In 2004, a New Jersey prosecutor announced that DNA had solved the mystery of who killed Jane Durrua, an eighth-grader who was raped, beaten and strangled 36 years earlier.
“Through DNA, we put a face to the killer of Jane Durrua, and that face belongs to Jerry Bellamy,'' prosecutor John Kaye said. The killer, however, turned out to be someone else.
Two years after Bellamy's arrest, investigators discovered that evidence from the murder scene had been contaminated by DNA from Bellamy, whose genetic sample was being tested at the same laboratory in an unrelated case.
He was freed. Another man ultimately was arrested but died before trial.
DNA has proved itself by far the most effective and reliable forensic science.
Over the past two decades, it has solved crimes once thought unsolvable, brought elusive murderers and rapists to justice years after their misdeeds and exonerated innocent people.
In courtrooms and in the popular imagination, it often is seen as unassailable.
But as the United States rushes to take advantage of DNA's powers, it is becoming clear that genetic sleuthing has significant limitations:
— In the laboratory, DNA evidence can be contaminated or mislabelled; samples can be switched. In the courtroom, its significance has been overstated.
— The rush to collect DNA and build databases has in some cases overwhelmed the ability of investigators to process the evidence and follow up on promising leads.
— Debates have flared over civil rights and privacy, presaging possible constitutional challenges to DNA collection and storage.
Adding to the base
In Britain, which has the most aggressive approach to forensic DNA, a legal backlash has occurred.
The European High Court of Human Rights recently ruled that the country's indefinite storage of DNA from arrested people violated privacy rights. In the US, authorities are plunging ahead with a dramatic databank expansion.
A California law passed in 2004 will permit authorities to store DNA from anyone arrested on suspicion of felonies and serious misdemeanours, even if they are not ultimately convicted.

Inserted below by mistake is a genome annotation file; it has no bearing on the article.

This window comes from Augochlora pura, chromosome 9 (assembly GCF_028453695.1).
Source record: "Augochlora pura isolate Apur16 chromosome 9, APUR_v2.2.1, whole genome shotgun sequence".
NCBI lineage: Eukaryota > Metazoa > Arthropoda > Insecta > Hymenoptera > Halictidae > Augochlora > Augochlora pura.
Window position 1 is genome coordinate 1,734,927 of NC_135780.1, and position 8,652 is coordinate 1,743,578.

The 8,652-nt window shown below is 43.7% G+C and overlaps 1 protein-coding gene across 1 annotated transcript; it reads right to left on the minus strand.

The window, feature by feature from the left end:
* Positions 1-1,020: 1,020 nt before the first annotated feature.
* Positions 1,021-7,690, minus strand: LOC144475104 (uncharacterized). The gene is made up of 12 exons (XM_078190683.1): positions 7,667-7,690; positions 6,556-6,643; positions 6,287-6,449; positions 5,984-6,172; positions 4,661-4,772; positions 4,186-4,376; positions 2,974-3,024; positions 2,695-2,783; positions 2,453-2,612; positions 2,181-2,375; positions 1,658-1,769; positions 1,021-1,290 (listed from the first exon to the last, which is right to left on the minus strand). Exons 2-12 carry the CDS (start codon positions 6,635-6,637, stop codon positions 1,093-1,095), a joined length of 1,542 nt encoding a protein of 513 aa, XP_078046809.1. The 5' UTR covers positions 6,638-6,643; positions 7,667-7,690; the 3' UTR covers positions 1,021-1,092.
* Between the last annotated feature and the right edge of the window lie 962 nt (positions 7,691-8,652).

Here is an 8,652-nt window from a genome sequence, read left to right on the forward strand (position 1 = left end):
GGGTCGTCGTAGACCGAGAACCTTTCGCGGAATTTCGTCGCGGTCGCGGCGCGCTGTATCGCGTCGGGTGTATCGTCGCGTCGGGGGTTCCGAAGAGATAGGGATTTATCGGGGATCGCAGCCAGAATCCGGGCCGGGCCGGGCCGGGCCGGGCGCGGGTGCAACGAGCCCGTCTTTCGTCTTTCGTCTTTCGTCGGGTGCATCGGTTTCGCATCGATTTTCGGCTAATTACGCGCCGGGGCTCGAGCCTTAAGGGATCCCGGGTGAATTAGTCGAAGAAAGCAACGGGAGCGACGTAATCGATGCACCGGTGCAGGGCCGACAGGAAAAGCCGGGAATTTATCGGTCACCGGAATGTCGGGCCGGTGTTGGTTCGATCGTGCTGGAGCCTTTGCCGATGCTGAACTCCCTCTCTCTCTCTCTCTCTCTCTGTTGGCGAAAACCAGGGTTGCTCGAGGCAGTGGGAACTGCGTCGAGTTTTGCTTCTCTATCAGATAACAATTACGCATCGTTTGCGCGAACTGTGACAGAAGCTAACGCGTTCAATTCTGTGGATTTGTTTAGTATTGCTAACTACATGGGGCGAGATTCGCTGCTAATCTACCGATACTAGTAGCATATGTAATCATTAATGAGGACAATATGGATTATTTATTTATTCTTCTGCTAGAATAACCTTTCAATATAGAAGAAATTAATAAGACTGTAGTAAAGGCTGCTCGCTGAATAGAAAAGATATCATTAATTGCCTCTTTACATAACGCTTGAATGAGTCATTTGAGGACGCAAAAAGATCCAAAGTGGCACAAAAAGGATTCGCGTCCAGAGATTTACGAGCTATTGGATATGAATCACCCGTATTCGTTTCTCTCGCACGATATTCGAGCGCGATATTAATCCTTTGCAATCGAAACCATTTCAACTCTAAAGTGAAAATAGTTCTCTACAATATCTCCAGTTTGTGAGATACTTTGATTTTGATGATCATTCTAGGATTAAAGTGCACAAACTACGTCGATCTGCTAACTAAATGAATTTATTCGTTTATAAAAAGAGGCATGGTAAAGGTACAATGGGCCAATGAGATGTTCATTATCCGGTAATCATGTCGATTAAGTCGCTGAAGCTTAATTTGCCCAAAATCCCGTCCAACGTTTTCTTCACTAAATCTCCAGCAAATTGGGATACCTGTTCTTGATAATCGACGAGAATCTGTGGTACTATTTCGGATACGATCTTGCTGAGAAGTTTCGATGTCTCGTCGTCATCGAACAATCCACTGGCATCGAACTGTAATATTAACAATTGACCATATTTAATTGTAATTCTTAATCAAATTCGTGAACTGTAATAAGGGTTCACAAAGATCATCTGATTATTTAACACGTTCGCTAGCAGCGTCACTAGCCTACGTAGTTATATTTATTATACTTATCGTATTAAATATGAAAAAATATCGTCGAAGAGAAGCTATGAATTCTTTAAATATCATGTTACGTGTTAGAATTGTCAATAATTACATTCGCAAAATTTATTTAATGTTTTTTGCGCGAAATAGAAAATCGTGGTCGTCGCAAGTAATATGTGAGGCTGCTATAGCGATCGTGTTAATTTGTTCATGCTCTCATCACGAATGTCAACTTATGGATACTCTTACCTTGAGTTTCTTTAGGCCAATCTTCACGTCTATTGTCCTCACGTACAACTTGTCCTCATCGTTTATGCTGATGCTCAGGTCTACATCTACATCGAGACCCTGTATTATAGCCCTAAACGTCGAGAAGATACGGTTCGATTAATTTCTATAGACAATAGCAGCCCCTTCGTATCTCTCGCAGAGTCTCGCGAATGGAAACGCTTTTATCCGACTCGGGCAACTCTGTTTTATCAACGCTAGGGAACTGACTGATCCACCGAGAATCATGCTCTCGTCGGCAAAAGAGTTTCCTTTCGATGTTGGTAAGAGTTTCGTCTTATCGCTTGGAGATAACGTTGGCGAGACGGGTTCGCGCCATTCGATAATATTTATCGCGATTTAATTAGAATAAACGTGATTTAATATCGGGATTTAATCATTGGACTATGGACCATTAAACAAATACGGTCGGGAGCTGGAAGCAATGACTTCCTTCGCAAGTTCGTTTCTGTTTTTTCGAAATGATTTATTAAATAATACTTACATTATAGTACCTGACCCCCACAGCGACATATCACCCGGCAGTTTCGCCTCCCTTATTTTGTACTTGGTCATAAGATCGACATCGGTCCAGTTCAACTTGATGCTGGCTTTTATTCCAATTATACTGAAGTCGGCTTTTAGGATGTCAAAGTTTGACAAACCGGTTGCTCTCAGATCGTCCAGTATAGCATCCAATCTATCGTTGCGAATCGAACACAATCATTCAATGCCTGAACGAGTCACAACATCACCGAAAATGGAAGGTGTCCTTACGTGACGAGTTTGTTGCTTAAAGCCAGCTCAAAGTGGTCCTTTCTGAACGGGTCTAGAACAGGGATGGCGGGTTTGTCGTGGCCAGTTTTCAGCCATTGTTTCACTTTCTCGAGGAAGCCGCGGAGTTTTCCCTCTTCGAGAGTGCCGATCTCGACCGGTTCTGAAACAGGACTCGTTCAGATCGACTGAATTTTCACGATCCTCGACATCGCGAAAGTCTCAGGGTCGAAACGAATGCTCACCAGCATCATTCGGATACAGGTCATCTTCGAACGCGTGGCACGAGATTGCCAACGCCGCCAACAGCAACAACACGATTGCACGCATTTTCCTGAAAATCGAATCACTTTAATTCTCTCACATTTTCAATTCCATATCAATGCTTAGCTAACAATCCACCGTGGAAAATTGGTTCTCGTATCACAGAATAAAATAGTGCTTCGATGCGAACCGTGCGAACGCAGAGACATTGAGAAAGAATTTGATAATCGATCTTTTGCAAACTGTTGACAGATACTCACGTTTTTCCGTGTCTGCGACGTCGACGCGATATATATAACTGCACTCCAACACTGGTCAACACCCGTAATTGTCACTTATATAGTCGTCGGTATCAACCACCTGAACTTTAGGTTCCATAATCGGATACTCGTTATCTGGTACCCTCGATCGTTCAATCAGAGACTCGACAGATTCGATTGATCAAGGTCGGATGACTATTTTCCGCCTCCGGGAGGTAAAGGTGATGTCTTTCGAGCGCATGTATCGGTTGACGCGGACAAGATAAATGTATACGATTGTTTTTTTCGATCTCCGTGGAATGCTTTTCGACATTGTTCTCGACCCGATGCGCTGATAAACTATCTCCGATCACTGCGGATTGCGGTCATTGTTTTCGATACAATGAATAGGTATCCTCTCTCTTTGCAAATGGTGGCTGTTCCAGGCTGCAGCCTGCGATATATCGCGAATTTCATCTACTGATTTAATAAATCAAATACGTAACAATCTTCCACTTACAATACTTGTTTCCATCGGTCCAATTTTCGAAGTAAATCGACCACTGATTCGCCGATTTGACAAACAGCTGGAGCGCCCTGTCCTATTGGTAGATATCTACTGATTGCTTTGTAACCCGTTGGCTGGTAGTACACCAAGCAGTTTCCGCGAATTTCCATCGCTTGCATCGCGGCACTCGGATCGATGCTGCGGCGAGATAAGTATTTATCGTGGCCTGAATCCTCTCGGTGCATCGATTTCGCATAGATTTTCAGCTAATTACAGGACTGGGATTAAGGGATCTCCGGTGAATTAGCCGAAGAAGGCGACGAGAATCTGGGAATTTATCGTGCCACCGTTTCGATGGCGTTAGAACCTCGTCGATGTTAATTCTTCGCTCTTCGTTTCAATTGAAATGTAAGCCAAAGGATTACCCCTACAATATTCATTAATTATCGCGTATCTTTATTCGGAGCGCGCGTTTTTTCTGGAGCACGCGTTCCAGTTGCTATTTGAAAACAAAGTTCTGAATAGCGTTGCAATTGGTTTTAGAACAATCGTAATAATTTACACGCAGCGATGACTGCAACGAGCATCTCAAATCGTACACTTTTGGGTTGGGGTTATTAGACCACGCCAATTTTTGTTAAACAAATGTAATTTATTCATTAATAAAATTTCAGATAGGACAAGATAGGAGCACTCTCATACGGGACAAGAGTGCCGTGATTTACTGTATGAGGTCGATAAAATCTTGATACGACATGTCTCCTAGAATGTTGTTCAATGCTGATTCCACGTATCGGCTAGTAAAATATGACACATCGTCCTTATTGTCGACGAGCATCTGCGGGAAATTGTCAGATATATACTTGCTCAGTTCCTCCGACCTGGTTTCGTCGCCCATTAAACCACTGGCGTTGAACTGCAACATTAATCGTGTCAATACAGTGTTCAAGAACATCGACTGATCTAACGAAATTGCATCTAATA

The FBI's national database, which contains 6.4 million profiles, is projected to add about 1.3 million annually from federal arrestees and illegal immigrants alone.
When the California law, Proposition 69, was passed, it widely was believed that the innocent had nothing to fear, said William Thompson, a criminology professor at the University of California, Irvine, who is considered the leading US authority on DNA laboratory error.
Now, he said, “when you look at all the errors that have come to light around the world it raises concerns about how many people you want to have in a database. There are doubts in my mind whether I would want to be in one.''
The leading cause of false DNA database matches is cross-contamination, Thompson said.
Wrongful incriminations from DNA evidence have pierced the science's image of infallibility.
When Alan Nelson, father of a woman who had been murdered with her daughter in Australia, learnt earlier this year that the wrong man had been arrested because of sample contamination, he was incredulous: “I thought the DNA was 100 per cent perfect,'' Nelson told an Australian newspaper.
Even the most scrupulous analyst can err when interpreting complex DNA “mixtures'' — samples that contain DNA from more than one person — which turn up more frequently as laboratories use more sensitive tests.
In a 2005 study, US laboratories that analysed the same DNA mixture reported different statistics on the rarity of the genetic profiles of the contributors.
Estimates of how often the DNA profiles occurred in the general population ranged from 1 in 400,000 people to 1 in 1,000,000,000,000,000.
In the courtroom, some leaders in the field say, the overwhelming numbers presented to jurors convey a near-certainty that the science simply does not justify.
Civil libertarians and other critics, meanwhile, fear that pursuit of DNA's scientific potential risks trampling on the rights of the innocent.
“The American Civil Liberties Union (ACLU) opposed these databases from the beginning because we predicted this exactly,'' said Tania Simoncelli, science adviser to the ACLU.
In Britain, such concerns have brought what Bob Green, a forensic science director in Britain's Home Office, calls a “push back''.
Last year, Britain's Nuffield Council on Bioethics complained that too many people were in the British database for petty crimes they committed as children or for arrests that did not produce convictions.
Alec Jeffreys, the British geneticist whose discovery eventually led to DNA profiling, is dismayed by the number of juveniles and innocent people in the database. He figured DNA would be a “last resort'' crime-fighting tool.
“I couldn't have been more wrong,'' he said.